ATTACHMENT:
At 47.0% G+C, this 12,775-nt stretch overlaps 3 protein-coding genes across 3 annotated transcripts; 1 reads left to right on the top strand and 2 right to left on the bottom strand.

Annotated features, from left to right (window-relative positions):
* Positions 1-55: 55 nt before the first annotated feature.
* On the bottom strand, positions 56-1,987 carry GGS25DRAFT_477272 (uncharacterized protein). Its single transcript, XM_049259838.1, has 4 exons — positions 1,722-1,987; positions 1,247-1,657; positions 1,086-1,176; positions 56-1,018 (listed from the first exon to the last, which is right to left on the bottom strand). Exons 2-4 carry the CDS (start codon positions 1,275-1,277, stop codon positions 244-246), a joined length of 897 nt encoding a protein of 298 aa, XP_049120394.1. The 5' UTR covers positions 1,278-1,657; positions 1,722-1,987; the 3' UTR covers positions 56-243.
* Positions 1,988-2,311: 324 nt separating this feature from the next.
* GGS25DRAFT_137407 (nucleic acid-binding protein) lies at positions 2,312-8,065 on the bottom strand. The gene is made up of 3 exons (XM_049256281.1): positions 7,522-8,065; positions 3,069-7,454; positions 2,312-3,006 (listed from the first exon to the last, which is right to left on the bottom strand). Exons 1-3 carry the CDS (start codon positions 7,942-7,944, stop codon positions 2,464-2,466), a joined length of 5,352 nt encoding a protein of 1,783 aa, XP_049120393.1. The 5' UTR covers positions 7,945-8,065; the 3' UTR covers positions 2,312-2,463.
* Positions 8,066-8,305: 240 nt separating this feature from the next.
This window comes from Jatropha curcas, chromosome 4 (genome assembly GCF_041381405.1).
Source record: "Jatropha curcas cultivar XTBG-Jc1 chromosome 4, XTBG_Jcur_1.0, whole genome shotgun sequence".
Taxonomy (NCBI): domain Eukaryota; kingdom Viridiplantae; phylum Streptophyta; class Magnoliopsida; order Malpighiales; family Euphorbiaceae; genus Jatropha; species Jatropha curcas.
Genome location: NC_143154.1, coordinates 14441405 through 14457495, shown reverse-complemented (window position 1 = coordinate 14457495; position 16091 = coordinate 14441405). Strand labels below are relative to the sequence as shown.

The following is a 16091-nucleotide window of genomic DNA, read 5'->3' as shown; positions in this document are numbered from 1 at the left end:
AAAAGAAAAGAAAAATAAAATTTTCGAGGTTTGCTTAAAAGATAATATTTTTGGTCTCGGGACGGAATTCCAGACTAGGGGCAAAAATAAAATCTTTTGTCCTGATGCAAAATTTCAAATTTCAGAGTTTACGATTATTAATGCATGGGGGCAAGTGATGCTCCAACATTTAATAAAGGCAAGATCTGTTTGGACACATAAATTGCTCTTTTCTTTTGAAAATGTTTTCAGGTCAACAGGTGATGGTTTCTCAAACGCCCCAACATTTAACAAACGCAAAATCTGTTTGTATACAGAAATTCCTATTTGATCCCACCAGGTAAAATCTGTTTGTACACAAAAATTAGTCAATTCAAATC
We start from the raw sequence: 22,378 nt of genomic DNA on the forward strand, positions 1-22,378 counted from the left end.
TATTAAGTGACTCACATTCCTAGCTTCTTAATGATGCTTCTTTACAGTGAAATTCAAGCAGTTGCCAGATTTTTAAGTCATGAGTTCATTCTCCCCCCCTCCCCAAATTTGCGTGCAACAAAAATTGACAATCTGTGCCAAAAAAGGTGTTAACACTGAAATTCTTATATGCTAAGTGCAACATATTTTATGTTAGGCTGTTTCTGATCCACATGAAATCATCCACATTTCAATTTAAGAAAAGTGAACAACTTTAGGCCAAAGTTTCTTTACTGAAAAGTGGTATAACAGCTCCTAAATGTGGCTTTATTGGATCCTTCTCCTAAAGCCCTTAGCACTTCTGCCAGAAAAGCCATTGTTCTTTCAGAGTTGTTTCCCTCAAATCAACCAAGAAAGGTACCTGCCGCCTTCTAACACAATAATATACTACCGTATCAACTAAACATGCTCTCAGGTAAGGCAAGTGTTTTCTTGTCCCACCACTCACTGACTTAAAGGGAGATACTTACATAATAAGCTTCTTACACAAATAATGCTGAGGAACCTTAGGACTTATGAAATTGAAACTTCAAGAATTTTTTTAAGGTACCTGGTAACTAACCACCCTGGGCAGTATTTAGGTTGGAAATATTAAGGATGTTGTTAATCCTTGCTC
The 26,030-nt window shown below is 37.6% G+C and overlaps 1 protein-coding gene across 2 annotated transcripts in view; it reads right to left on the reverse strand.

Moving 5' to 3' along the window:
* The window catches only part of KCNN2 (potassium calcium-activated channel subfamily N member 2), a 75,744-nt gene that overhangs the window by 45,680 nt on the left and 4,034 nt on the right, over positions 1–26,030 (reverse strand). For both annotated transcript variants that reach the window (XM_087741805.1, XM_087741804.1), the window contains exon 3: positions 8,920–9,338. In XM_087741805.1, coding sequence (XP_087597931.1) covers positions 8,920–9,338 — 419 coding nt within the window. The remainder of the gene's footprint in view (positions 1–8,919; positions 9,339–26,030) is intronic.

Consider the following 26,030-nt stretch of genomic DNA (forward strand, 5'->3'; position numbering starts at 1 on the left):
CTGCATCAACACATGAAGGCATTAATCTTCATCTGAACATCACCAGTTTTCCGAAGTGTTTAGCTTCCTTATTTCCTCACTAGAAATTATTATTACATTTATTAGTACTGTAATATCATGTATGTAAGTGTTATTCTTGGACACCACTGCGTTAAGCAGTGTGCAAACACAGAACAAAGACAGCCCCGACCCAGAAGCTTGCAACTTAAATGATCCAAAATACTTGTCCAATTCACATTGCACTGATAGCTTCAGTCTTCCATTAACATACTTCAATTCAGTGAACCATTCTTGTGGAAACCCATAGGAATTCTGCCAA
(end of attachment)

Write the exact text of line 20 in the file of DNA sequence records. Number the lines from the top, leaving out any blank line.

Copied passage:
CTGCATCAACACATGAAGGCATTAATCTTCATCTGAACATCACCAGTTTTCCGAAGTGTTTAGCTTCCTTATTTCCTCACTAGAAATTATTATTACATTTATTAGTACTGTAATATCATGTATGTAAGTGTTATTCTTGGACACCACTGCGTTAAGCAGTGTGCAAACACAGAACAAAGACAGCCCCGACCCAGAAGCTTGCAACTTAAATGATCCAAAATACTTGTCCAATTCACATTGCACTGATAGCTTCAGTCTTCCATTAACATACTTCAATTCAGTGAACCATTCTTGTGGAAACCCATAGGAATTCTGCCAA